The Way of the Ramapough
New Jersey’s native inhabitants, the Lenape, have faced oppression, cruelty, and discrimination since the arrival of European settlers in the 16th century. The Ramapough Lunaape – the Munsii-speaking people who lived north of the Raritan River – have remained in the mountains of northeast New Jersey since before colonization, and have continued to suffer racial injustice.
Join us on the South Lawn of Liberty State Park on September 17 as we discuss the traditions, history and lasting legacy of the Ramapough people and the challenges they continue to face today with a showing of the Way of the Ramapough. The film will be accompanied by a traditional drum ceremony led by the film’s subject, Vincent Mann, Chief of the Turtle Clan of the Ramapough.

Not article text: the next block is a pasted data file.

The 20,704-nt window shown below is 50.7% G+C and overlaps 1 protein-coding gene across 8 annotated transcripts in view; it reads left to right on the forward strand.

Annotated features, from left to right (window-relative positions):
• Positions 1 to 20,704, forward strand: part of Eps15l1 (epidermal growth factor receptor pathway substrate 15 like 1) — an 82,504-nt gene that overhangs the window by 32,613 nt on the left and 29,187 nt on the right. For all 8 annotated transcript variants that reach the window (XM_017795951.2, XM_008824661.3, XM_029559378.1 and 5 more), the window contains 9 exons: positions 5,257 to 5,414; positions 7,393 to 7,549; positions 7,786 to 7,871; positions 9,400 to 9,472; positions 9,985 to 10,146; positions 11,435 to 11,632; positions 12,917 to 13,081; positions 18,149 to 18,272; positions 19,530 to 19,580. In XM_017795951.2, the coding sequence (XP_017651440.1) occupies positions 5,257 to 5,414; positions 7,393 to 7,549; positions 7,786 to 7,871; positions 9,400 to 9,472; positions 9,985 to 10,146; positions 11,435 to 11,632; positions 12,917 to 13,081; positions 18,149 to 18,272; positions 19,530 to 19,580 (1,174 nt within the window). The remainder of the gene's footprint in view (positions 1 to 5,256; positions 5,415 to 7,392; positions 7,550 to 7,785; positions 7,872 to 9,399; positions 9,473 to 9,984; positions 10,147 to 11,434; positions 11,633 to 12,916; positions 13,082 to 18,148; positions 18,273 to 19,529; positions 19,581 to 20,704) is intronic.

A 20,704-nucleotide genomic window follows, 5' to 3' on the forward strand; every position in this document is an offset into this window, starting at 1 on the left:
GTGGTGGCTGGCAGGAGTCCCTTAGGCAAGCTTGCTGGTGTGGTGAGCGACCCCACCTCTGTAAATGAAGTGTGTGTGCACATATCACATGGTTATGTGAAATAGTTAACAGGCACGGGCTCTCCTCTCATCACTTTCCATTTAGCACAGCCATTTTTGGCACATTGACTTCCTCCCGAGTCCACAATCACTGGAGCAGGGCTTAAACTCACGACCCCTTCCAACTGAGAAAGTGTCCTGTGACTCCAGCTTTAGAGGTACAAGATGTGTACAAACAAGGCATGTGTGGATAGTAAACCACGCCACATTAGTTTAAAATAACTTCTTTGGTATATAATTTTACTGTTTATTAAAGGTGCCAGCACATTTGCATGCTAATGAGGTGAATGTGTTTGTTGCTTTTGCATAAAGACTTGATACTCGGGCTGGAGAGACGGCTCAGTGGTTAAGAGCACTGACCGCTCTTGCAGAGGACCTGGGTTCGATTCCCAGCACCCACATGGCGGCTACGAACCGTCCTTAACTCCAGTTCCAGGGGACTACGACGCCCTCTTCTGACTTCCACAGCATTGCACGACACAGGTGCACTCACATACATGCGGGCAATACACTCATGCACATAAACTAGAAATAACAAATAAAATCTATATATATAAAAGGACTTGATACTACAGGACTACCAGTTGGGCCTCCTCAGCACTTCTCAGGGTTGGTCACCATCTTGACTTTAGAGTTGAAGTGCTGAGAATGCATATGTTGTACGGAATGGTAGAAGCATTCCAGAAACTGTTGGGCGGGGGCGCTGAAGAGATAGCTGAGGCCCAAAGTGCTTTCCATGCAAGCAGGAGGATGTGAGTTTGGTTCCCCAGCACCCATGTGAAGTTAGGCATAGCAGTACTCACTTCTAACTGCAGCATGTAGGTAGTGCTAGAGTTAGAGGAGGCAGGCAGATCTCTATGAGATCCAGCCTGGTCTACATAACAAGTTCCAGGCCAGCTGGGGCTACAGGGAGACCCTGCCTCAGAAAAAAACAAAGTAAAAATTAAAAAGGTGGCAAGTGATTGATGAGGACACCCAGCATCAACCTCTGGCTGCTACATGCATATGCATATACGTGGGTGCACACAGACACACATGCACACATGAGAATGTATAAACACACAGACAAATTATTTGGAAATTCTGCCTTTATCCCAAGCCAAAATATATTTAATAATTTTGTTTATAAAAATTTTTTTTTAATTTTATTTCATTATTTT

Chief Mann and Dr. Jack Chen of the Clement A Price Institute at Rutgers will discuss the impacts of colonialism on New Jersey native people. Lewis Pugh, having just finished his historic 315-mile swim of the Hudson River from its headwaters to Newark Bay will also discuss the critical role that rivers play in global sustainability.
Please bring blankets, lawn chairs, and picnic foods (charcoal grills are available before the program begins at 7:00PM). All are welcome to come early and enjoy the amenities of Liberty State Park’s world class public spaces before the program begins.
In the event of rain the program will move indoors to the nearby historic CRRNJ Terminal at 1 Audrey Zapp Dr., Jersey City, NJ.